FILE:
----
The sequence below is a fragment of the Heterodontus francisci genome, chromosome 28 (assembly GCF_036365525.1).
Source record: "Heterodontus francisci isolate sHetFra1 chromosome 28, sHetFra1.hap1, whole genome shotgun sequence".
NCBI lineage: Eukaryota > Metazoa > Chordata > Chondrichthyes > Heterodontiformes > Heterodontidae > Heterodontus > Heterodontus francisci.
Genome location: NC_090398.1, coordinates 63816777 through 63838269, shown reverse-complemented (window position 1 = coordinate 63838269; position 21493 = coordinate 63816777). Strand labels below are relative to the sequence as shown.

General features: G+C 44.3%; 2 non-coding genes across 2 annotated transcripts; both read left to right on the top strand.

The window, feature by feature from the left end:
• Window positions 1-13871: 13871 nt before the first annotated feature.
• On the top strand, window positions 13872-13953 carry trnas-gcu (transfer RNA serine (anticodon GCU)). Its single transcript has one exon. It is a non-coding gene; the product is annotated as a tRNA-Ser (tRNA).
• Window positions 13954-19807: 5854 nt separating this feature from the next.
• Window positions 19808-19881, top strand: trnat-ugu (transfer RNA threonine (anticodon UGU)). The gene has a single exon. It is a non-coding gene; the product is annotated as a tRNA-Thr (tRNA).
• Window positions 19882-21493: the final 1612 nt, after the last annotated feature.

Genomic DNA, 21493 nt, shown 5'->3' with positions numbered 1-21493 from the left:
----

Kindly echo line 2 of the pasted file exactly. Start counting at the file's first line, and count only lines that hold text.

Source record: "Heterodontus francisci isolate sHetFra1 chromosome 28, sHetFra1.hap1, whole genome shotgun sequence".